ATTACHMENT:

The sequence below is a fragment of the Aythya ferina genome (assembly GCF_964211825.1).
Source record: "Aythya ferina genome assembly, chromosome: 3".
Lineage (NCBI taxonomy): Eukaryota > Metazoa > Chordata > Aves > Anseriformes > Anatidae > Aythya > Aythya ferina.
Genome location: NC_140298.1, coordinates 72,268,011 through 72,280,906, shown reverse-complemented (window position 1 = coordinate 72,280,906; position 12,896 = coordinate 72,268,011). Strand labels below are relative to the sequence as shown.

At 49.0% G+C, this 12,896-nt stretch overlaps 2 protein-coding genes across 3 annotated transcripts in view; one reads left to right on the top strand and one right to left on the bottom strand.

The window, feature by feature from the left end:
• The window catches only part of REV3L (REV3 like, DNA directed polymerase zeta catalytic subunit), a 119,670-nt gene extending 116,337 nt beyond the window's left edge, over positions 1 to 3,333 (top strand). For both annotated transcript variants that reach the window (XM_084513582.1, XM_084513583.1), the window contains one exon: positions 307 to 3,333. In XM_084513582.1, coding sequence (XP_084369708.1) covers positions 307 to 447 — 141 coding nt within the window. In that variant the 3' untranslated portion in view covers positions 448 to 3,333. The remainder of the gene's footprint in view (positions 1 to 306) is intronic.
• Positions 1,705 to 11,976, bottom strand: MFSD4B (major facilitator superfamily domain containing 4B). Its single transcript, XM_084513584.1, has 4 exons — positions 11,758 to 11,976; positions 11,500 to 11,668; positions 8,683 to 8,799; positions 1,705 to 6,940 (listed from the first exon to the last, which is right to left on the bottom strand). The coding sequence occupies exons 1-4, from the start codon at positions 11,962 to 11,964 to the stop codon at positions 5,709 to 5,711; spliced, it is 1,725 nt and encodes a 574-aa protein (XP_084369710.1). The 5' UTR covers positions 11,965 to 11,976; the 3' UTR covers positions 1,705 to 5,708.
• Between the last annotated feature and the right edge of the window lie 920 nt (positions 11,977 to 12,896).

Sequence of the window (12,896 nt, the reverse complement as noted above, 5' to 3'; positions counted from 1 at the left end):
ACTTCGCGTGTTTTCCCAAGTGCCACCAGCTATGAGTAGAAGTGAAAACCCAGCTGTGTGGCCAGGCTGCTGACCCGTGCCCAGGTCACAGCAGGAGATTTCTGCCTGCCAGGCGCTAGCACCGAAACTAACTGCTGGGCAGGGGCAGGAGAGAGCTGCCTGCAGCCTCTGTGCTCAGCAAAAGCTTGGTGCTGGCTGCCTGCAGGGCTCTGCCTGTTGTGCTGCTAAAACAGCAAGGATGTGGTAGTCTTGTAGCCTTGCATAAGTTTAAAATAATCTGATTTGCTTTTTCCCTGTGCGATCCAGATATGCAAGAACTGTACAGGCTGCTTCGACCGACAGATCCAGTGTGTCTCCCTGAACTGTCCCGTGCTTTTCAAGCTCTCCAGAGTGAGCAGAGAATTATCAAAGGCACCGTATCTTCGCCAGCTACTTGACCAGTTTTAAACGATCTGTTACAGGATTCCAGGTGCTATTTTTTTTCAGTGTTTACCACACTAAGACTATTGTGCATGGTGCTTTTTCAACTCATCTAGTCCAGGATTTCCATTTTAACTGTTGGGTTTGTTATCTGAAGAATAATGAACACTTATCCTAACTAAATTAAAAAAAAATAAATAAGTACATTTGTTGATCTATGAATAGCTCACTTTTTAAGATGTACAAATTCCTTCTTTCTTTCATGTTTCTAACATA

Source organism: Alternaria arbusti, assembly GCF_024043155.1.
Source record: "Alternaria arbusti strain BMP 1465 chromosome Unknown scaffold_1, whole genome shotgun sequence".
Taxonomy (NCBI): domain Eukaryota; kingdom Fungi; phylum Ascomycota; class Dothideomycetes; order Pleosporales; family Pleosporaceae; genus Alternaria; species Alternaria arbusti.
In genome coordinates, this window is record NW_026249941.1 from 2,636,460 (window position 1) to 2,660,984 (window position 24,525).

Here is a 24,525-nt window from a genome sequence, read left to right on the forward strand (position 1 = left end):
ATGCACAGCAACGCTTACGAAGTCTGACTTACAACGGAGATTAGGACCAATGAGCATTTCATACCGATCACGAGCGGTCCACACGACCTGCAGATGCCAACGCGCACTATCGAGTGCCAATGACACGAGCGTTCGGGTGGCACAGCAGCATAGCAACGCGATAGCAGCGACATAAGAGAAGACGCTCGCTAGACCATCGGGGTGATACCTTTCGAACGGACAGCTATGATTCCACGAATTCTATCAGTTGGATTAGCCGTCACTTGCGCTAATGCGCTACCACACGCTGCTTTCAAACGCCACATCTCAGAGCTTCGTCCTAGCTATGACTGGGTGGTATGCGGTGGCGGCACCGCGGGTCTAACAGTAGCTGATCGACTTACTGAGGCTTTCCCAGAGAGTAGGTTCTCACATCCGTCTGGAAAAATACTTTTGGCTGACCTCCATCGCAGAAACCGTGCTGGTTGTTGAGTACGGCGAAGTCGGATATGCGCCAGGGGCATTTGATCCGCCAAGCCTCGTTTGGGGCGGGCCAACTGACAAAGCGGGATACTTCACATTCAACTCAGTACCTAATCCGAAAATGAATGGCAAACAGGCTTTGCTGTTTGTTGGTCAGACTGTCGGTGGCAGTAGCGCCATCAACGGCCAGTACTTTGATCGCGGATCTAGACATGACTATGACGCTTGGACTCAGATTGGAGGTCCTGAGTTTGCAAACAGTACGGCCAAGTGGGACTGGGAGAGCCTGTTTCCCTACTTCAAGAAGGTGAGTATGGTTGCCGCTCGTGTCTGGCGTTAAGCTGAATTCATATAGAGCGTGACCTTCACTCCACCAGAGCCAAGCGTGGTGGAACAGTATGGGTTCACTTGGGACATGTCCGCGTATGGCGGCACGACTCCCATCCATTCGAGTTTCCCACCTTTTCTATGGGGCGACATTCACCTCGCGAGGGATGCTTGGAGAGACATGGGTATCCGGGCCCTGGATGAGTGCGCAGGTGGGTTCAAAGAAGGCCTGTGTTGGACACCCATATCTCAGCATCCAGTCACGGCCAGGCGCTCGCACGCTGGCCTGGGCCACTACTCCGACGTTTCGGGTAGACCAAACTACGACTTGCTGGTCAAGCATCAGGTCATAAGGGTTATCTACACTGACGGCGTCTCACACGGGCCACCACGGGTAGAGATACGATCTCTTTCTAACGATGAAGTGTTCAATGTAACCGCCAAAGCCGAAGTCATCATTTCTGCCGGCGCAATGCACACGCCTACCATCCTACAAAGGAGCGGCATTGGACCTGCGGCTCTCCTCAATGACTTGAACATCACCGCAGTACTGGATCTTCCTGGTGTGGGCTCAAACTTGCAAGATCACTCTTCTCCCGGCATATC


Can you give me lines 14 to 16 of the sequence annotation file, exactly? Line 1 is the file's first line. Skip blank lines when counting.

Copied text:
Taxonomy (NCBI): domain Eukaryota; kingdom Fungi; phylum Ascomycota; class Dothideomycetes; order Pleosporales; family Pleosporaceae; genus Alternaria; species Alternaria arbusti.
In genome coordinates, this window is record NW_026249941.1 from 2,636,460 (window position 1) to 2,660,984 (window position 24,525).

Here is a 24,525-nt window from a genome sequence, read left to right on the forward strand (position 1 = left end):